It is also an apt description for Professor Cynthia Goh, a youthful 69-year-old with gentle manners, an instinct for kindness and an unwavering belief in human dignity.
She recognised a need for hospices and palliative care in Singapore long before others did, and resolutely set out to improve the quality of life for the terminally ill. "I was told there was no need for such services when I first started in the 1980s," she says.
She started out as a volunteer and over the past three decades, surmounting many obstacles, she steadily laid the groundwork to help the dying live out their days as comfortably and with as much dignity as possible.
Her many achievements include setting up palliative care services at the National Cancer Centre Singapore and Singapore General Hospital (SGH), and founding HCA Hospice Care, Singapore's largest home hospice care provider.
"I'm tremendously fortunate to live long enough to see some of the fruits of my labour. Not all of us are given that gift," she says modestly over coffee at a hotel in Orchard Road.
Like the best in the medical profession, Prof Goh has a soothing voice and a reassuring bedside manner. Born in Hong Kong, she comes from a family of doctors.
"My maternal grandfather was a doctor and a Chinese patriot who was very influenced by Dr Sun Yat Sen," she says, referring to the physician, philosopher and politician who played a key role in overthrowing the Qing Dynasty. "Dr Sun had always told the Chinese to learn technology from the West and bring it back to the East."
Her grandfather did just that by getting his medical degree in Edinburgh and was one of Hong Kong's first Western-trained doctors.
Prof Goh's mother wanted to be a doctor too, but World War II put paid to that ambition.
"So she married a doctor instead. My father, too, was a Chinese patriot and was born in Johor. He was very anti-British and didn't want to go back to British Malaya," says Prof Goh, who has two younger brothers, one of whom is also a doctor.
Educated in both English and Chinese, she had "quite a privileged middle-class childhood".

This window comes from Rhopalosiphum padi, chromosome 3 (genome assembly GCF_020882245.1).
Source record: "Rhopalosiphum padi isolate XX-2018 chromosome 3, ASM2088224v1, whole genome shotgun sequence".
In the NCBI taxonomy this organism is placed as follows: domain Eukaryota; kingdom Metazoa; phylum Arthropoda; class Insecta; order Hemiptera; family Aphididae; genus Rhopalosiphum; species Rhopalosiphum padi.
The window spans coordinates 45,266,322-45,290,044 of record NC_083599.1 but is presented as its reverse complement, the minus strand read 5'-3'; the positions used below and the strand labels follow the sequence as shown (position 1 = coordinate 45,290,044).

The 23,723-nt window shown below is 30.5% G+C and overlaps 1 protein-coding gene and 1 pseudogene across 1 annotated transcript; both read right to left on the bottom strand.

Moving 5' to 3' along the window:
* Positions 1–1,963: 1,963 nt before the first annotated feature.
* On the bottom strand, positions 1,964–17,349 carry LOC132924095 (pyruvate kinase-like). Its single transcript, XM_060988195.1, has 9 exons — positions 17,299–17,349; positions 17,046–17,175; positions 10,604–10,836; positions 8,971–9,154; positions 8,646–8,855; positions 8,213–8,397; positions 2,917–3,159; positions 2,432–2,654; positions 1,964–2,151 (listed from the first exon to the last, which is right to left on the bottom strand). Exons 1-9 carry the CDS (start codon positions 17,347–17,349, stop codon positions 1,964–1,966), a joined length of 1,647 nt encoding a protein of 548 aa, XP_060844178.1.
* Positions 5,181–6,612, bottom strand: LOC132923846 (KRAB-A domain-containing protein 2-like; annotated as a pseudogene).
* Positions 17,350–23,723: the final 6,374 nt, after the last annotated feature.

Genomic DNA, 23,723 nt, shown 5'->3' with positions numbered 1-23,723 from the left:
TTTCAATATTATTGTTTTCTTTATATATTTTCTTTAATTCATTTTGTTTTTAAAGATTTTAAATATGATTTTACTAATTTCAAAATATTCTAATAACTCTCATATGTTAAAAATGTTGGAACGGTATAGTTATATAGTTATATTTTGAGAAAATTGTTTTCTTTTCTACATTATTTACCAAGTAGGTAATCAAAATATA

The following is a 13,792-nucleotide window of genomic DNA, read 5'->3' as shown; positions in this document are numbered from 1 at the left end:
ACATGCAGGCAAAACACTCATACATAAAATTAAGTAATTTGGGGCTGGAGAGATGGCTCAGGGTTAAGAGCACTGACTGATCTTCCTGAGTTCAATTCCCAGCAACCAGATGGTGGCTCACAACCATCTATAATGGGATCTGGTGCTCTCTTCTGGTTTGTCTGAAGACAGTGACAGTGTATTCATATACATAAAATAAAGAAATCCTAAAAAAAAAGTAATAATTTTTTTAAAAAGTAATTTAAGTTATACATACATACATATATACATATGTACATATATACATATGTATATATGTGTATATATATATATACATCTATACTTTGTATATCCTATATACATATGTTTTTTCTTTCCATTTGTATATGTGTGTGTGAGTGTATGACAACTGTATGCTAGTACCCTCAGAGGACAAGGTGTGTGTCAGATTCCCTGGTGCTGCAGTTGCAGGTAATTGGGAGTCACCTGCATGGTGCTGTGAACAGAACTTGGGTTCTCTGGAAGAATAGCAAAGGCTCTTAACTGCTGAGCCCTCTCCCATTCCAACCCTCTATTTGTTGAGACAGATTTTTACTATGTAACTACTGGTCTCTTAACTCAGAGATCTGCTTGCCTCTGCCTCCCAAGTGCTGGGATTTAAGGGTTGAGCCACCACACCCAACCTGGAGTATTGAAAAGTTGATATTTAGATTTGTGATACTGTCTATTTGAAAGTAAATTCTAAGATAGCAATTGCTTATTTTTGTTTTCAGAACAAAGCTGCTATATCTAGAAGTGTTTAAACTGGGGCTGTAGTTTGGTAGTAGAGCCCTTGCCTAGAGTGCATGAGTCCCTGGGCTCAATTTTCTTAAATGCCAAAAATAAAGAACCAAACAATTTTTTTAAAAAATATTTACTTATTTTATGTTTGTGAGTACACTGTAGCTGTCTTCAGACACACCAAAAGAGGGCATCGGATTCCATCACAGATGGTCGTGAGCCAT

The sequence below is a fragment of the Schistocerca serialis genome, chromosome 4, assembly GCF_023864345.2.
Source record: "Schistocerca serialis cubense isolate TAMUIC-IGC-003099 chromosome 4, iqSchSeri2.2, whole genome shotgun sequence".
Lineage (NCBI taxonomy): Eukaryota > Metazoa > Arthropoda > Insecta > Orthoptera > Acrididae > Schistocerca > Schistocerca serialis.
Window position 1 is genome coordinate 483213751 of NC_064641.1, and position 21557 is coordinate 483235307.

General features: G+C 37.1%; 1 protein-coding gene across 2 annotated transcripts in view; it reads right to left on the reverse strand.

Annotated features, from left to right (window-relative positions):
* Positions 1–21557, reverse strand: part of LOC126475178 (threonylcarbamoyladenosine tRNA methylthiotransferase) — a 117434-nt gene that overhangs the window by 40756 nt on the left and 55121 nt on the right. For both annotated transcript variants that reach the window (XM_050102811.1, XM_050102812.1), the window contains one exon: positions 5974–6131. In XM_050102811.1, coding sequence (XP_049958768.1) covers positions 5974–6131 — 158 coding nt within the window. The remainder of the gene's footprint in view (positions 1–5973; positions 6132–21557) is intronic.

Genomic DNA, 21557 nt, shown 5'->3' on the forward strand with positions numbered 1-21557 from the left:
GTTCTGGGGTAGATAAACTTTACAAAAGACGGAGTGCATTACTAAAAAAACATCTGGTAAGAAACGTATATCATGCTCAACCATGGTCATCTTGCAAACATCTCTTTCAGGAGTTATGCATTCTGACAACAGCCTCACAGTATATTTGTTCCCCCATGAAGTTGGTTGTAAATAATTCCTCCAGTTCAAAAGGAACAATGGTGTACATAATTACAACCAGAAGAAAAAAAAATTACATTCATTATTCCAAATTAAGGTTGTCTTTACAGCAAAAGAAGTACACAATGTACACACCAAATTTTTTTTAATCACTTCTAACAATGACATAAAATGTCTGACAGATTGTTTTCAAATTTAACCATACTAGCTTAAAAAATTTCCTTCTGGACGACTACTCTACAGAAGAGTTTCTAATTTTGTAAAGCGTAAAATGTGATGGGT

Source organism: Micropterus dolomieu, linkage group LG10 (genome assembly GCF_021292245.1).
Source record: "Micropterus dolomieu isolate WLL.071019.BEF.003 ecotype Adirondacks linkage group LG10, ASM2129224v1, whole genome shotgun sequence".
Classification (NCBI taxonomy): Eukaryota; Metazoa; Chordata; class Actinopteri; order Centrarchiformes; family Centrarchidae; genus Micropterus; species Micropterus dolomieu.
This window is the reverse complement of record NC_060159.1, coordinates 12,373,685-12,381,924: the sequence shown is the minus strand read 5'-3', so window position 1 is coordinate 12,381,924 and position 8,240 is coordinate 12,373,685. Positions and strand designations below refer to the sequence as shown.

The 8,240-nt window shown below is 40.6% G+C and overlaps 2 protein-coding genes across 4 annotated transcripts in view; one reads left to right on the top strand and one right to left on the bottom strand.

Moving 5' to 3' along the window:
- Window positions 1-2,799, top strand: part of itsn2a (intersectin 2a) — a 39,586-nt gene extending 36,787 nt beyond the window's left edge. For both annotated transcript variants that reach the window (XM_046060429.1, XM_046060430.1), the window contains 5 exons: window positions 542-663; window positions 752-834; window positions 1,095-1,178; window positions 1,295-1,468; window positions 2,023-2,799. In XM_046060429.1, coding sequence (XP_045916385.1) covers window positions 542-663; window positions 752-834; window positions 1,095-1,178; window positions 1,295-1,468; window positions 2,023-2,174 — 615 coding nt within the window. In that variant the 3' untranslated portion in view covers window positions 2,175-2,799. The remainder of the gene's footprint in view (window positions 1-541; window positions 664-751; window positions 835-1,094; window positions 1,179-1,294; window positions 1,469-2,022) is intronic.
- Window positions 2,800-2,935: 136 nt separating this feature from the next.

When the chaos of China's Cultural Revolution spilled over into Hong Kong, causing riots and demonstrations, her parents sent their children abroad.
"Even though he was anti-colonialist, my father was old-fashioned and thought the British had the best education system. So he said: 'The boys have to go to the UK. You have a choice, you can go to America as well.'
"A lot of the girls in high school actually ended up in Wellesley and Radcliffe," she says, referring to two famous American liberal arts colleges for women.
But having grown up on a steady diet of Enid Blyton books about English boarding schools such as Malory Towers, she ended up in Malvern, a boarding school in Worcestershire.
Her social conscience was shaped in large part, she says, when she was doing her medical studies at St Bartholomew's Hospital, University of London. Founded in the 12th century, it is the oldest hospital in Britain still providing medical services on the site it was originally built on.
"I ended up there because of a very romantic story," she says, as she chronicles how the hospital was built by Rahere, a court jester turned monk, after Saint Bartholomew - one of the 12 apostles - appeared to him in a dream.
"The story goes that he had nothing, so he cleared the field with his bare hands and the children of the city came out to help. And during Holy Days - now holidays - their fathers came and helped him clear the land too."